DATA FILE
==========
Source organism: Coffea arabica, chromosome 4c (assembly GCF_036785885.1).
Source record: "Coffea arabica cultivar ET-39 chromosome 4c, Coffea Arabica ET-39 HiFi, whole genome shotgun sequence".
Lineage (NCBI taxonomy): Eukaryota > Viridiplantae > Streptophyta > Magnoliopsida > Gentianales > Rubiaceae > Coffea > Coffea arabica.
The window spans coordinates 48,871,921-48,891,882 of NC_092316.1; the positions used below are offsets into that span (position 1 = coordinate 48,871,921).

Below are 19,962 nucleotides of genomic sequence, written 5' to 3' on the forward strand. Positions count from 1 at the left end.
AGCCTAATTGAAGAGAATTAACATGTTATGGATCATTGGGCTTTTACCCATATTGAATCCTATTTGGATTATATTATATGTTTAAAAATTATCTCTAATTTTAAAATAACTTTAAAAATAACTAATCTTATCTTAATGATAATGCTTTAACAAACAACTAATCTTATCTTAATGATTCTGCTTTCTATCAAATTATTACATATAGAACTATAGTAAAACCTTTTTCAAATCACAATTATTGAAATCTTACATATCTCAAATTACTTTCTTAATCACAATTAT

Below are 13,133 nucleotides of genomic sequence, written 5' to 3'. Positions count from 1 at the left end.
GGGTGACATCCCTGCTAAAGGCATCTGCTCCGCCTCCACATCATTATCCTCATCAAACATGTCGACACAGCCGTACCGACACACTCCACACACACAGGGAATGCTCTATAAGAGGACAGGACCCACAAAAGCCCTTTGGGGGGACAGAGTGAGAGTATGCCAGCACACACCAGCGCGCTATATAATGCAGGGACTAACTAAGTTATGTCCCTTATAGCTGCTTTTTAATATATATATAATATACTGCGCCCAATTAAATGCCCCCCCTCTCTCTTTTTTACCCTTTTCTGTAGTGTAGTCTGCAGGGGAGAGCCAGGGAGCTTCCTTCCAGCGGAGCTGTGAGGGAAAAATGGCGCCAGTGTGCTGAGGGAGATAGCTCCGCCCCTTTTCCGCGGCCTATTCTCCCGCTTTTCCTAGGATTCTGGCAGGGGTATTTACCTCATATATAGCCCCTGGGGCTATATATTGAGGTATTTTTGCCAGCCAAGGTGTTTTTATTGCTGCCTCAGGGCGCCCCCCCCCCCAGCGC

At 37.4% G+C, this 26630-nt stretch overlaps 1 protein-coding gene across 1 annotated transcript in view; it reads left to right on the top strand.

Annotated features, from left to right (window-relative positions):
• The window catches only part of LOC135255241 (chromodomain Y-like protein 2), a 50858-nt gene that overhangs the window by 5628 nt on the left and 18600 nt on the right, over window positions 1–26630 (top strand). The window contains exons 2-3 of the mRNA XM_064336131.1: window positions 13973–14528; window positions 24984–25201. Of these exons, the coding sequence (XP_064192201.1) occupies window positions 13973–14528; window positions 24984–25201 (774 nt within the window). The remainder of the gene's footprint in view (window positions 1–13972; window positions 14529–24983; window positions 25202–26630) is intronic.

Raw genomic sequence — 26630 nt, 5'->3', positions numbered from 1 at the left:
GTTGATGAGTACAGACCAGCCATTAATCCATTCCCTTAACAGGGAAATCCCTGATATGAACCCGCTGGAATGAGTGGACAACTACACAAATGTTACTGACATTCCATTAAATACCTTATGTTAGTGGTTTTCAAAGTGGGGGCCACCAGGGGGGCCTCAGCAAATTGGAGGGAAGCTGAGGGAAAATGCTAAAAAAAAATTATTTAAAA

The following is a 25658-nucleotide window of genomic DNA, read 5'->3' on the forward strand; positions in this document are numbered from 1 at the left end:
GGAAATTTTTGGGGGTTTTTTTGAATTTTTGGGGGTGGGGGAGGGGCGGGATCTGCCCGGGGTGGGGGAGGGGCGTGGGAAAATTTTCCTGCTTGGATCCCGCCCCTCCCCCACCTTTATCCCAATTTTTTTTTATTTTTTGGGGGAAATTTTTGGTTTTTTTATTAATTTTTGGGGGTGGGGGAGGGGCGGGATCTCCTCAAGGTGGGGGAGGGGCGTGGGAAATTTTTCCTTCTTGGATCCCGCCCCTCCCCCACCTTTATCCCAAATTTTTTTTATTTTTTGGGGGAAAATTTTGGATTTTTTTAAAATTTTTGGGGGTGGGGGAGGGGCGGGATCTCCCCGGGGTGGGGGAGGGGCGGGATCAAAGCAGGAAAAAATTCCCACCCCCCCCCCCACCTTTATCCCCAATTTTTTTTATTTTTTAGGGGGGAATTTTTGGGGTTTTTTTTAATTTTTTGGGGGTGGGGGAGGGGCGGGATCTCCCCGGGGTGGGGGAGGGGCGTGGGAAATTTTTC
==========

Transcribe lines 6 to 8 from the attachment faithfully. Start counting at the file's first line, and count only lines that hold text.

AGCCTAATTGAAGAGAATTAACATGTTATGGATCATTGGGCTTTTACCCATATTGAATCCTATTTGGATTATATTATATGTTTAAAAATTATCTCTAATTTTAAAATAACTTTAAAAATAACTAATCTTATCTTAATGATAATGCTTTAACAAACAACTAATCTTATCTTAATGATTCTGCTTTCTATCAAATTATTACATATAGAACTATAGTAAAACCTTTTTCAAATCACAATTATTGAAATCTTACATATCTCAAATTACTTTCTTAATCACAATTAT

Below are 13,133 nucleotides of genomic sequence, written 5' to 3'. Positions count from 1 at the left end.
GGGTGACATCCCTGCTAAAGGCATCTGCTCCGCCTCCACATCATTATCCTCATCAAACATGTCGACACAGCCGTACCGACACACTCCACACACACAGGGAATGCTCTATAAGAGGACAGGACCCACAAAAGCCCTTTGGGGGGACAGAGTGAGAGTATGCCAGCACACACCAGCGCGCTATATAATGCAGGGACTAACTAAGTTATGTCCCTTATAGCTGCTTTTTAATATATATATAATATACTGCGCCCAATTAAATGCCCCCCCTCTCTCTTTTTTACCCTTTTCTGTAGTGTAGTCTGCAGGGGAGAGCCAGGGAGCTTCCTTCCAGCGGAGCTGTGAGGGAAAAATGGCGCCAGTGTGCTGAGGGAGATAGCTCCGCCCCTTTTCCGCGGCCTATTCTCCCGCTTTTCCTAGGATTCTGGCAGGGGTATTTACCTCATATATAGCCCCTGGGGCTATATATTGAGGTATTTTTGCCAGCCAAGGTGTTTTTATTGCTGCCTCAGGGCGCCCCCCCCCCCAGCGC